On Troop Funding, What Goes Around Comes Around

(CBS/Karin Cooper)
Generally, Democrats have been the party on the defensive when it comes to who best "supports the troops." In the 2004 presidential campaign, for example, Republicans attacked Democratic nominee John Kerry for voting "against funding our soldiers."

Last night, however, it was the Republicans who were voting against "funding our soldiers" -- sort of. As part of their effort to stall health care legislation, Senate Republicans tried to filibuster a bill that included $626 billion for Pentagon spending. A stopgap funding measure was set to expire at the end of the day Friday. Only three Republicans voted to move the bill forward.

"It is inconceivable to me that such a situation would be permitted to occur with U.S. forces actively deployed in combat," Defense Secretary Robert Gates wrote in a letter to Senate Republican Leader Mitch McConnell (pictured) Thursday.

Now Democrats are trying to generate political capital from the situation, having been on the other side of the equation in the past. White House Communications Director Dan Pfeiffer wrote on the White House blog that it "the depth of the hypocrisy involved [on the part of Republicans] is stunning."

Pfeiffer pointed to comments made by Republicans in 2007, when Congress was debating the war in Iraq.

Among them was Sen. John Cornyn saying, "Playing politics with the critical funding that our troops need now is political theater of the worst kind." Also included is Sen. Jon Kyl arguing that "I don't understand this attitude of, 'We can play with; we can risk the lives of these troops by waiting until the last possible minute to get the funding to them."

Writes Pfeiffer: "Now though, as we debate not foreign policy but health care, the Department of Defense funding can wait? Incredible."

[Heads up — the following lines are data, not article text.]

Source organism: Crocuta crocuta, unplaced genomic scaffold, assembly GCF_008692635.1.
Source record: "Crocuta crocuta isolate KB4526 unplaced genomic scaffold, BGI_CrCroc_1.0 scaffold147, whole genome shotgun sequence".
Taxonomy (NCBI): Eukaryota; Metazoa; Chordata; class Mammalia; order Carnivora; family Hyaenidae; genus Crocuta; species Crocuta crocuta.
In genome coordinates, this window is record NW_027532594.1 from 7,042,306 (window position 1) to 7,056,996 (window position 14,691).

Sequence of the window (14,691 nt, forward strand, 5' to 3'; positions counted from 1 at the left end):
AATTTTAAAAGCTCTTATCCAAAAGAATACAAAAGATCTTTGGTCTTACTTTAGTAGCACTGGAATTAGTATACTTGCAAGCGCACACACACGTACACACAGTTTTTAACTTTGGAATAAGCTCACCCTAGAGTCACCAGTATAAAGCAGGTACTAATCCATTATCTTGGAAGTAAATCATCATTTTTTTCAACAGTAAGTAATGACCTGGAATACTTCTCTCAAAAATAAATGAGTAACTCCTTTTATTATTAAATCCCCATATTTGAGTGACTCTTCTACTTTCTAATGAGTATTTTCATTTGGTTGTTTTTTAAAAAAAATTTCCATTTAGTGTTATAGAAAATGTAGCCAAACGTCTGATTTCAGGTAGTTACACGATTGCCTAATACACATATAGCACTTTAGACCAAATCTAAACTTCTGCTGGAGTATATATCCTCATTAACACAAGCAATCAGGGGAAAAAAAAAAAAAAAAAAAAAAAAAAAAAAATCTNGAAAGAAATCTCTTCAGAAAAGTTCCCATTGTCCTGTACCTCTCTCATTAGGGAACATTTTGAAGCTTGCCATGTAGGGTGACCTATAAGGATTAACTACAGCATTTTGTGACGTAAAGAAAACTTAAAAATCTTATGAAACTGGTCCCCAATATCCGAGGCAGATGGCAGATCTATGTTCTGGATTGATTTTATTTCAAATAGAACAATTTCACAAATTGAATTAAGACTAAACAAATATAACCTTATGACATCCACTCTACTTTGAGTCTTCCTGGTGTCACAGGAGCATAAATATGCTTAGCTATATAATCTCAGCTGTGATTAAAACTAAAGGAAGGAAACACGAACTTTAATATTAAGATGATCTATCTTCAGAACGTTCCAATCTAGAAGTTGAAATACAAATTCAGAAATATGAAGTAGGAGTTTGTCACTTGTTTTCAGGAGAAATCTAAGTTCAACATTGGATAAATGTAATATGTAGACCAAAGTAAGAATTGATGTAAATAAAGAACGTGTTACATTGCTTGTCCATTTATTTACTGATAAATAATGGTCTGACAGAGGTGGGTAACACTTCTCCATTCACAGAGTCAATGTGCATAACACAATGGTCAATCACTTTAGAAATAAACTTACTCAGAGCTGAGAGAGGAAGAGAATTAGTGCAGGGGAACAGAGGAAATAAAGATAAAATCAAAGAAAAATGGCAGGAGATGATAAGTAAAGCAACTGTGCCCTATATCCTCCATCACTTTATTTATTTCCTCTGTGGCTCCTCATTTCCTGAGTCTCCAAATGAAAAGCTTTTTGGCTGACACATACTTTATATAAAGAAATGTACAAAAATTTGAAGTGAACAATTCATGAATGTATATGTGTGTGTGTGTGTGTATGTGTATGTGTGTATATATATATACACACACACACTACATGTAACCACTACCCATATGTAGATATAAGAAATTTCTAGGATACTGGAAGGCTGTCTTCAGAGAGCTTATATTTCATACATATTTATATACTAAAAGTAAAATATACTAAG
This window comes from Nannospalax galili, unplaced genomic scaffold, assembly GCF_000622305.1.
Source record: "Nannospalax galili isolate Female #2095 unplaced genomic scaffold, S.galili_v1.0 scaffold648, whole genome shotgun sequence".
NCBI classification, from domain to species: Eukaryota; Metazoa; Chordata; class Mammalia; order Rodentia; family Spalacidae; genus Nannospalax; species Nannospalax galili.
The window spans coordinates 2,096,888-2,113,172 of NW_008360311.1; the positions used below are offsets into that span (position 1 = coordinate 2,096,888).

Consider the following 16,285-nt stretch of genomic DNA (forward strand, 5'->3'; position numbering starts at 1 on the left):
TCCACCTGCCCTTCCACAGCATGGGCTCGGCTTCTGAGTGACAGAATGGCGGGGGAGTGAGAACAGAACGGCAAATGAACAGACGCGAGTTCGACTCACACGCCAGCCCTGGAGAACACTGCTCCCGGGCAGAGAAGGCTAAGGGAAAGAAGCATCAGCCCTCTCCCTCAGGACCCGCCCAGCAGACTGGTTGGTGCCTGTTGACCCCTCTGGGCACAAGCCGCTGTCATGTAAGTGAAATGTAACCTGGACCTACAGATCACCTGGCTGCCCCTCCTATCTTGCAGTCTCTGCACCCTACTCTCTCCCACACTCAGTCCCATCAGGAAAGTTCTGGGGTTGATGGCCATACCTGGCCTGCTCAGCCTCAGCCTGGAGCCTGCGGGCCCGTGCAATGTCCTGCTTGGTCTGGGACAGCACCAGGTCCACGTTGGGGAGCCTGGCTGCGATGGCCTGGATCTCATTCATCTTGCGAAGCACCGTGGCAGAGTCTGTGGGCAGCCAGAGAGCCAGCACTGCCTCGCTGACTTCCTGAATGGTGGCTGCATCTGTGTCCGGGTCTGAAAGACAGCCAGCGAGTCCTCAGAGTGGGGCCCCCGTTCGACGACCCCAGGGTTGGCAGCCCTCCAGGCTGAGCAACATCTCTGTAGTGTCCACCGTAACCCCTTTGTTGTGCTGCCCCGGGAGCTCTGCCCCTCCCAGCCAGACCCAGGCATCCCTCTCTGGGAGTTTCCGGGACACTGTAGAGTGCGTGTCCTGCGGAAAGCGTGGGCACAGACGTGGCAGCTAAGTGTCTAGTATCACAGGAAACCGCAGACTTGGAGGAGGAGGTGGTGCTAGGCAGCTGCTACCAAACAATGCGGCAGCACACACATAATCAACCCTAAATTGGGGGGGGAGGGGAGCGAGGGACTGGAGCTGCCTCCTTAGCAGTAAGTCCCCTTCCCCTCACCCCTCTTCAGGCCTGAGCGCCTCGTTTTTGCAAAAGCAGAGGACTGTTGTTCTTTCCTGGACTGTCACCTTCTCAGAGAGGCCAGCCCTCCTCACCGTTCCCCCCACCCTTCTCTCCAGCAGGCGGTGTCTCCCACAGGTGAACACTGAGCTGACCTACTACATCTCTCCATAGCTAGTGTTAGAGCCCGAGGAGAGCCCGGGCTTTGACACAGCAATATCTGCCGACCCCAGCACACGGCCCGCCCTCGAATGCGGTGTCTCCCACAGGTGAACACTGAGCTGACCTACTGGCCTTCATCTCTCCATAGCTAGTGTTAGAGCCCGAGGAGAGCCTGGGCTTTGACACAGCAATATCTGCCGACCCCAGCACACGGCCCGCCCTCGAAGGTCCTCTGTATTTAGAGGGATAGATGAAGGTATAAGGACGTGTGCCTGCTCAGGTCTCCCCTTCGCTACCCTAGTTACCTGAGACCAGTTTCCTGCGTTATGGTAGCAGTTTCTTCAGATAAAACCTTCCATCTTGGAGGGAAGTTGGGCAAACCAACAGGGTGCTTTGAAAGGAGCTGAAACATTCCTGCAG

Meanwhile, Democratic Senators Jack Reed of Rhode Island and Mark Begich of Alaska held a press conference to further spotlight the situation.

"I found it interesting that so many of my Republican colleagues who were criticizing the president on dithering on his decisions decided that they weren't going to act and fund the troops," Reed said, according to CBS News producer John Nolen.

"Sixty Democrats along with three Republicans decided that the welfare of our military forces was more important than legislative gamesmanship here with respect to health care and other issues," he added.

Begich, for his part, said Republicans "are using the military, the soldiers as pawns in this political game."

McConnell defended Republicans at a press conference of his own Friday, pointing to scheduling by Senate Majority Leader Harry Reid in explaining the effort to delay the Pentagon funding bill.

"The majority leader's in charge of the schedule," he said. "He's the reason we're doing the defense bill in the middle of the health care debate."

"I think we've made it rather clear we're not going to expedite consideration of the health care bill," added McConnell.

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